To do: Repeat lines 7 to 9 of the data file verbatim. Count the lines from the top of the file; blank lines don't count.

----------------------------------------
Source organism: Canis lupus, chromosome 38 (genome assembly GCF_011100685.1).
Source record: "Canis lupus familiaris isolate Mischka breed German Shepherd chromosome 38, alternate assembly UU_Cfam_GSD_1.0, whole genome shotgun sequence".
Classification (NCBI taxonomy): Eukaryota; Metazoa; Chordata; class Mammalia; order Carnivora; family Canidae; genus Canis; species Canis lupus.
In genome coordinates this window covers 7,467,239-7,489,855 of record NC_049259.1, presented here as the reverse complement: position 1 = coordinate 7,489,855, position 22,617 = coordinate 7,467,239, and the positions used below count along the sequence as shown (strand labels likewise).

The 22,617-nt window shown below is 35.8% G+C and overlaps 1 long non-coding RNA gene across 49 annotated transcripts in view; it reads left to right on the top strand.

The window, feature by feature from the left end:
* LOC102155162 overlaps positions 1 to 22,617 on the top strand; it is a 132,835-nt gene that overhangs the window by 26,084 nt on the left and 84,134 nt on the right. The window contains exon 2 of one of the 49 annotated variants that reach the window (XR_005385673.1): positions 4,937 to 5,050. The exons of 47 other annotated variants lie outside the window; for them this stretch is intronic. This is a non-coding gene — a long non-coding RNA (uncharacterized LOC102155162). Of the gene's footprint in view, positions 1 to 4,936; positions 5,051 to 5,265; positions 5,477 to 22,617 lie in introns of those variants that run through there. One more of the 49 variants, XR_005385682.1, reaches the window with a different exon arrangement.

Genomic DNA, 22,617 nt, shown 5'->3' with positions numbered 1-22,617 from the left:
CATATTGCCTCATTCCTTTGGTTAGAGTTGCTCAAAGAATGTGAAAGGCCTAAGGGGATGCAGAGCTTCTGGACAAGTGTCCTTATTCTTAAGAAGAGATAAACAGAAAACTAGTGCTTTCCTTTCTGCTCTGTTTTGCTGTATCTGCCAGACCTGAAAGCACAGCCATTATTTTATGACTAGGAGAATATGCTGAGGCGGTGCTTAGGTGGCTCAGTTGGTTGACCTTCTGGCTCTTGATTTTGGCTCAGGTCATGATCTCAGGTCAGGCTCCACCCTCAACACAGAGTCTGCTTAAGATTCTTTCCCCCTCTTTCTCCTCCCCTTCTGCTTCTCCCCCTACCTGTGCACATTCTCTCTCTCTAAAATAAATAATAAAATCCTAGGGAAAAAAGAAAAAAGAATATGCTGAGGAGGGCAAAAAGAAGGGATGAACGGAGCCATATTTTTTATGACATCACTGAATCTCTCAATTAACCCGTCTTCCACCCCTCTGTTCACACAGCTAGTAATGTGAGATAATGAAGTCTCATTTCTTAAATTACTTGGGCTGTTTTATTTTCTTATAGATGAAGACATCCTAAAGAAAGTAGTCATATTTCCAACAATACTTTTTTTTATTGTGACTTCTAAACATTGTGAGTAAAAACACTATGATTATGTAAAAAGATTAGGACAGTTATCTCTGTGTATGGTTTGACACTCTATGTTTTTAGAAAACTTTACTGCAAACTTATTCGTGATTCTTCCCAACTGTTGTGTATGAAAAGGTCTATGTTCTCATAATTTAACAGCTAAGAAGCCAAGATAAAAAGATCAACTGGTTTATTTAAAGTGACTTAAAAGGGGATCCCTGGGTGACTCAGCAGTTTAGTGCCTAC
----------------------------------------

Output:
* LOC102155162 overlaps positions 1 to 22,617 on the top strand; it is a 132,835-nt gene that overhangs the window by 26,084 nt on the left and 84,134 nt on the right. The window contains exon 2 of one of the 49 annotated variants that reach the window (XR_005385673.1): positions 4,937 to 5,050. The exons of 47 other annotated variants lie outside the window; for them this stretch is intronic. This is a non-coding gene — a long non-coding RNA (uncharacterized LOC102155162). Of the gene's footprint in view, positions 1 to 4,936; positions 5,051 to 5,265; positions 5,477 to 22,617 lie in introns of those variants that run through there. One more of the 49 variants, XR_005385682.1, reaches the window with a different exon arrangement.

Genomic DNA, 22,617 nt, shown 5'->3' with positions numbered 1-22,617 from the left:
CATATTGCCTCATTCCTTTGGTTAGAGTTGCTCAAAGAATGTGAAAGGCCTAAGGGGATGCAGAGCTTCTGGACAAGTGTCCTTATTCTTAAGAAGAGATAAACAGAAAACTAGTGCTTTCCTTTCTGCTCTGTTTTGCTGTATCTGCCAGACCTGAAAGCACAGCCATTATTTTATGACTAGGAGAATATGCTGAGGCGGTGCTTAGGTGGCTCAGTTGGTTGACCTTCTGGCTCTTGATTTTGGCTCAGGTCATGATCTCAGGTCAGGCTCCACCCTCAACACAGAGTCTGCTTAAGATTCTTTCCCCCTCTTTCTCCTCCCCTTCTGCTTCTCCCCCTACCTGTGCACATTCTCTCTCTCTAAAATAAATAATAAAATCCTAGGGAAAAAAGAAAAAAGAATATGCTGAGGAGGGCAAAAAGAAGGGATGAACGGAGCCATATTTTTTATGACATCACTGAATCTCTCAATTAACCCGTCTTCCACCCCTCTGTTCACACAGCTAGTAATGTGAGATAATGAAGTCTCATTTCTTAAATTACTTGGGCTGTTTTATTTTCTTATAGATGAAGACATCCTAAAGAAAGTAGTCATATTTCCAACAATACTTTTTTTTATTGTGACTTCTAAACATTGTGAGTAAAAACACTATGATTATGTAAAAAGATTAGGACAGTTATCTCTGTGTATGGTTTGACACTCTATGTTTTTAGAAAACTTTACTGCAAACTTATTCGTGATTCTTCCCAACTGTTGTGTATGAAAAGGTCTATGTTCTCATAATTTAACAGCTAAGAAGCCAAGATAAAAAGATCAACTGGTTTATTTAAAGTGACTTAAAAGGGGATCCCTGGGTGACTCAGCAGTTTAGTGCCTAC